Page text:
I am happy to present a new papercraft design, the Atari 520 ST. This design is free to download and build, a link can be found at the bottom of this post. It is the perfect way to start a miniature computer museum in your home.
I have also created many other retro computers papercraft models, to see them all click here.
I have created seven retro machines and I thought it was time to build an Atari. I have always been a big fan of the Atari 2600 and the many arcade tiles released by the company. I also purchased a pristine Atari 800XL at a local flea market for the bargain price of $20.
But my experience with the ST line is largely limited to a few remote school yard conversations about which was better the Amiga or the PC. The Atari might have been mentioned for its superior MIDI capabilities but in grade 9 in 1991, this had no real life application to our lives.
It’s only much later in my life through YouTube that I have been reintroduced to the ST and it’s many hidden gems.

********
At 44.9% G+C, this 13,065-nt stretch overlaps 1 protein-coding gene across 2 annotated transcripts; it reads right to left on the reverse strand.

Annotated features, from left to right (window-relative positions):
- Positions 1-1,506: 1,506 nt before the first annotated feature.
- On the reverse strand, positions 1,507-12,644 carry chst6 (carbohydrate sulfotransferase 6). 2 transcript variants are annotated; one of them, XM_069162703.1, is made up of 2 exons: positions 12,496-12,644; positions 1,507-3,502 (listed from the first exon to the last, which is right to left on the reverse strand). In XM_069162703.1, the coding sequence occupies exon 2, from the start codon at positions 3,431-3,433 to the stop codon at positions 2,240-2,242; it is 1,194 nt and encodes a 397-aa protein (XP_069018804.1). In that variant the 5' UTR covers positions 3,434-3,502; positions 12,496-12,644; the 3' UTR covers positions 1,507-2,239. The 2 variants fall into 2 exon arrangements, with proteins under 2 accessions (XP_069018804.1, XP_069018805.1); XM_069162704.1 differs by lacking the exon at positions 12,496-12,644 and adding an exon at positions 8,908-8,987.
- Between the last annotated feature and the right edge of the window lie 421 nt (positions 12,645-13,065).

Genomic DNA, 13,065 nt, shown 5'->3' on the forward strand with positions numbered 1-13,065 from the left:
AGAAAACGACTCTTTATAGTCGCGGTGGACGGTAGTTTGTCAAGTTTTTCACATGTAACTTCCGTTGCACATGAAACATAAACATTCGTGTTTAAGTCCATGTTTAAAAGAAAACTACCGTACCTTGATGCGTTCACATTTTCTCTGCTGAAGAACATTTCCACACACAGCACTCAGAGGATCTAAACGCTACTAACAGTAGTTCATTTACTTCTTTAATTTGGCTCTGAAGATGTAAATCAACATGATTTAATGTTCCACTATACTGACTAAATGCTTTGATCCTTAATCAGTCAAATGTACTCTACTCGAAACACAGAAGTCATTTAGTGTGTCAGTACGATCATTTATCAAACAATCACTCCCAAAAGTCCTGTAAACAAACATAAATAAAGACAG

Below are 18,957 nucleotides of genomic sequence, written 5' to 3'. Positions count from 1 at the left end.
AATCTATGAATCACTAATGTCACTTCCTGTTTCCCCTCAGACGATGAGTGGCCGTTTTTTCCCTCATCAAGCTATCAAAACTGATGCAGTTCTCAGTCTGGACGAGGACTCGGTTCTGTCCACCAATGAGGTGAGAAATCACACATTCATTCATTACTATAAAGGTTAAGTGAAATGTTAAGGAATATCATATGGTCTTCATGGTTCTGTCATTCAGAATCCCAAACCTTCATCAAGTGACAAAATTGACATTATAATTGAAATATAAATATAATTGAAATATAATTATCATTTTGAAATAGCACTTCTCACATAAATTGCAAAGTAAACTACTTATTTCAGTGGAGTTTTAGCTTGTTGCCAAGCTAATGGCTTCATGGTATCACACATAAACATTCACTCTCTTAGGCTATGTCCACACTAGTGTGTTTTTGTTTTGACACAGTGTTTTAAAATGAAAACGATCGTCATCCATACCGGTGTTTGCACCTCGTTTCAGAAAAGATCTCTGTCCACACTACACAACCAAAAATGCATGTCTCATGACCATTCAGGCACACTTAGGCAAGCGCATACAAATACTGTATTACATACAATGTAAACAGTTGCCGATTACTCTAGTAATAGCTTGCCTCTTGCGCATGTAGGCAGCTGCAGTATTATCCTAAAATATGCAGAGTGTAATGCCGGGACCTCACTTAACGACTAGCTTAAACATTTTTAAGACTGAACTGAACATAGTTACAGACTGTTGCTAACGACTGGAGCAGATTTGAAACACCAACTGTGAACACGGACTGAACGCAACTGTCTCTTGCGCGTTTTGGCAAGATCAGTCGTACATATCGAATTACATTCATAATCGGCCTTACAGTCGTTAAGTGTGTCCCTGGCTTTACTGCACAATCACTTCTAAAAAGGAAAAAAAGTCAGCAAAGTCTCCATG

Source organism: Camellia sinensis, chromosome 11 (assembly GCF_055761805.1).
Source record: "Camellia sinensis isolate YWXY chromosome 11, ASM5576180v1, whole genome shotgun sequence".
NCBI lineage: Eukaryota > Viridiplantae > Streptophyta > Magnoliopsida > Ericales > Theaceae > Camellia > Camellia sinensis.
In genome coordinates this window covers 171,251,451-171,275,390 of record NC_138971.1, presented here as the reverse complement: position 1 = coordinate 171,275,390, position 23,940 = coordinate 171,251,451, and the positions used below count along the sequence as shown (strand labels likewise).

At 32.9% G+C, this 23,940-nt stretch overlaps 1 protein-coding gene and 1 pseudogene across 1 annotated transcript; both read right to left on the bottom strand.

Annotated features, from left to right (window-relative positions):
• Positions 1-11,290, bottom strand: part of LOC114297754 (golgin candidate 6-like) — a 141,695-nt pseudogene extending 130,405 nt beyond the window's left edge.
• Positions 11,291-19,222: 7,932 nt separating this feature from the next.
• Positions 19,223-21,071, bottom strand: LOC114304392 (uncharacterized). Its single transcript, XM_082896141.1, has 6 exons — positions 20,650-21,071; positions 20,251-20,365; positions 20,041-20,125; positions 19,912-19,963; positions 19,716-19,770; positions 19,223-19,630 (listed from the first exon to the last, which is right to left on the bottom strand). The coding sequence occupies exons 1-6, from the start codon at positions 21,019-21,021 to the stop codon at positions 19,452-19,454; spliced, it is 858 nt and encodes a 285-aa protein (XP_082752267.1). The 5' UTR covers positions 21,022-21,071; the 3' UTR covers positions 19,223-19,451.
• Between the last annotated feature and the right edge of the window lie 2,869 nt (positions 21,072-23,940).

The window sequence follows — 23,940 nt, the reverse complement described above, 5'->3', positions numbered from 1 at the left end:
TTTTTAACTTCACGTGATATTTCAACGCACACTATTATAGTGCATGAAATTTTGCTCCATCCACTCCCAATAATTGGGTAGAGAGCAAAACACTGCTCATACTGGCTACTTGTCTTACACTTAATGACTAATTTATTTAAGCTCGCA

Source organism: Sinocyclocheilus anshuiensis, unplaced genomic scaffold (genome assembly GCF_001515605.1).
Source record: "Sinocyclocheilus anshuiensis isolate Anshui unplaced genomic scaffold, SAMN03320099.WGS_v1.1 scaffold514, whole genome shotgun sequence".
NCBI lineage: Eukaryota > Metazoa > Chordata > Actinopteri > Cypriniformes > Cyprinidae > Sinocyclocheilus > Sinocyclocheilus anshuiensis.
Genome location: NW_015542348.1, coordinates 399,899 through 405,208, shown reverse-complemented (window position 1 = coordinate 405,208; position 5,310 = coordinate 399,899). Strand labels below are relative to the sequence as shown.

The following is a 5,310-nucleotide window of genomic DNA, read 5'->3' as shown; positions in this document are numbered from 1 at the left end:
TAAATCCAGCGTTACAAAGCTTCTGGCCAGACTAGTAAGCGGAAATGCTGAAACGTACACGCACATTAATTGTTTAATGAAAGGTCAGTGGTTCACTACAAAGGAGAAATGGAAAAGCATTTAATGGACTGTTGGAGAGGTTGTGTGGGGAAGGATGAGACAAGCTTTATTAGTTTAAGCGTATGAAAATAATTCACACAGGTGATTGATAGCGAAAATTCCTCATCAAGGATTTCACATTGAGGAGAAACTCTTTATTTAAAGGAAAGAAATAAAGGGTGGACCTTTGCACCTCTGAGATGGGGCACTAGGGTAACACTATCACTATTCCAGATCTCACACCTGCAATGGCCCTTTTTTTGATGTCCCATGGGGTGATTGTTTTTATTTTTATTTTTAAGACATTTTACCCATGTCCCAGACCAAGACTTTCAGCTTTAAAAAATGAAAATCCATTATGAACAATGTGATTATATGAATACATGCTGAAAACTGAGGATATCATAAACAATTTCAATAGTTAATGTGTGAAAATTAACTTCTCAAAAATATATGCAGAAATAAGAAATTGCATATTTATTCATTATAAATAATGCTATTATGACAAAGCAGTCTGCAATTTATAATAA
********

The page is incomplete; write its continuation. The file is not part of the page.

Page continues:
Whenever I add extra geometry into the models I design, I always try to maintain an degree of simplicity. Typically these extra folds provide more strength, are more true to form, and do not add much extra difficulty. Be patient, these monitors look great when complete.
While less familar with the Atari ST than some of the other computers I have rendered in paper, I am very pleased with how this design turned out. Typically my favorite design is the last one I completed and the Atari ST came together amazingly. I am proud to share it with the Atari ST and greater retrocomputing community.
As with all of my retrocompter designs, the monitor has eight interchangeable screenplates, so you can further customize your desktop experience.
If you like these designs and would like to see more papercraft computers in the future please feel leave a like below or free to leave a comment below. I read them all.
The Atari ST 520 papercraft pattern can be found here.